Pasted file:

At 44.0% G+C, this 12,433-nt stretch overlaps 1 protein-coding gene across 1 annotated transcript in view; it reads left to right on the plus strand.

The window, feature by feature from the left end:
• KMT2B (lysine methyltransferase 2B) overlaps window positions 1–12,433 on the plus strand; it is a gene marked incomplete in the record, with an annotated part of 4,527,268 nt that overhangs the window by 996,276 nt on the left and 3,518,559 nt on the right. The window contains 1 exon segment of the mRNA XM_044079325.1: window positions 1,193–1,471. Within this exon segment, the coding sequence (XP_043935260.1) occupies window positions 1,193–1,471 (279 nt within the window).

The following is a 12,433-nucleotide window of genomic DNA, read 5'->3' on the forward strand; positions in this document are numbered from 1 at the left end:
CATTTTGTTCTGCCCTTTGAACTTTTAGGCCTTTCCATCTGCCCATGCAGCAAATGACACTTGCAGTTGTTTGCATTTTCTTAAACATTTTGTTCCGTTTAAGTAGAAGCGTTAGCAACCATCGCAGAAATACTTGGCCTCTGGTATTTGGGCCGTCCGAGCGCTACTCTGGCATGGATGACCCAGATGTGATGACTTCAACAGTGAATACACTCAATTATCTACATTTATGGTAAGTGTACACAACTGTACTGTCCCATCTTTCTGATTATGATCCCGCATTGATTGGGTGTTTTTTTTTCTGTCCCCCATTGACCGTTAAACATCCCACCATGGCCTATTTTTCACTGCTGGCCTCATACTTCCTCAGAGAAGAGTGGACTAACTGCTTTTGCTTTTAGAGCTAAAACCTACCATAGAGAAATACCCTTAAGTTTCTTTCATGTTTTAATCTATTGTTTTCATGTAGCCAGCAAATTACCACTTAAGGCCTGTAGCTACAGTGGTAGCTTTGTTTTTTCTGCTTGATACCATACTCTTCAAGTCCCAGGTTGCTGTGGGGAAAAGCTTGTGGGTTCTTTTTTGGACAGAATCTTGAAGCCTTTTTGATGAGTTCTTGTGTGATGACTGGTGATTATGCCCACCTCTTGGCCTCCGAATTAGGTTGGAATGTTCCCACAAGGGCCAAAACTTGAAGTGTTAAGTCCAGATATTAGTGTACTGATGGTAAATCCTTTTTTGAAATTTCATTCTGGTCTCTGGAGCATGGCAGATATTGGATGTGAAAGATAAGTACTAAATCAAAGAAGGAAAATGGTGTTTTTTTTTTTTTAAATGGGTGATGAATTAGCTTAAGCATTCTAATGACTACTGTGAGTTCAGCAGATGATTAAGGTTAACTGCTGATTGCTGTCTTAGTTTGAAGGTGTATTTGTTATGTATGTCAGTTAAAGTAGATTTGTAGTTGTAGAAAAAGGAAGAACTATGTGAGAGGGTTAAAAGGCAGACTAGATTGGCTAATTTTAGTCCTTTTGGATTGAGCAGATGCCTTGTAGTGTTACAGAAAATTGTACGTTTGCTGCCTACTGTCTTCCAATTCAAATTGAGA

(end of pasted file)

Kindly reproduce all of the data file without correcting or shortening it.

At 44.0% G+C, this 12,433-nt stretch overlaps 1 protein-coding gene across 1 annotated transcript in view; it reads left to right on the plus strand.

The window, feature by feature from the left end:
• KMT2B (lysine methyltransferase 2B) overlaps window positions 1–12,433 on the plus strand; it is a gene marked incomplete in the record, with an annotated part of 4,527,268 nt that overhangs the window by 996,276 nt on the left and 3,518,559 nt on the right. The window contains 1 exon segment of the mRNA XM_044079325.1: window positions 1,193–1,471. Within this exon segment, the coding sequence (XP_043935260.1) occupies window positions 1,193–1,471 (279 nt within the window).

The following is a 12,433-nucleotide window of genomic DNA, read 5'->3' on the forward strand; positions in this document are numbered from 1 at the left end:
CATTTTGTTCTGCCCTTTGAACTTTTAGGCCTTTCCATCTGCCCATGCAGCAAATGACACTTGCAGTTGTTTGCATTTTCTTAAACATTTTGTTCCGTTTAAGTAGAAGCGTTAGCAACCATCGCAGAAATACTTGGCCTCTGGTATTTGGGCCGTCCGAGCGCTACTCTGGCATGGATGACCCAGATGTGATGACTTCAACAGTGAATACACTCAATTATCTACATTTATGGTAAGTGTACACAACTGTACTGTCCCATCTTTCTGATTATGATCCCGCATTGATTGGGTGTTTTTTTTTCTGTCCCCCATTGACCGTTAAACATCCCACCATGGCCTATTTTTCACTGCTGGCCTCATACTTCCTCAGAGAAGAGTGGACTAACTGCTTTTGCTTTTAGAGCTAAAACCTACCATAGAGAAATACCCTTAAGTTTCTTTCATGTTTTAATCTATTGTTTTCATGTAGCCAGCAAATTACCACTTAAGGCCTGTAGCTACAGTGGTAGCTTTGTTTTTTCTGCTTGATACCATACTCTTCAAGTCCCAGGTTGCTGTGGGGAAAAGCTTGTGGGTTCTTTTTTGGACAGAATCTTGAAGCCTTTTTGATGAGTTCTTGTGTGATGACTGGTGATTATGCCCACCTCTTGGCCTCCGAATTAGGTTGGAATGTTCCCACAAGGGCCAAAACTTGAAGTGTTAAGTCCAGATATTAGTGTACTGATGGTAAATCCTTTTTTGAAATTTCATTCTGGTCTCTGGAGCATGGCAGATATTGGATGTGAAAGATAAGTACTAAATCAAAGAAGGAAAATGGTGTTTTTTTTTTTTTAAATGGGTGATGAATTAGCTTAAGCATTCTAATGACTACTGTGAGTTCAGCAGATGATTAAGGTTAACTGCTGATTGCTGTCTTAGTTTGAAGGTGTATTTGTTATGTATGTCAGTTAAAGTAGATTTGTAGTTGTAGAAAAAGGAAGAACTATGTGAGAGGGTTAAAAGGCAGACTAGATTGGCTAATTTTAGTCCTTTTGGATTGAGCAGATGCCTTGTAGTGTTACAGAAAATTGTACGTTTGCTGCCTACTGTCTTCCAATTCAAATTGAGA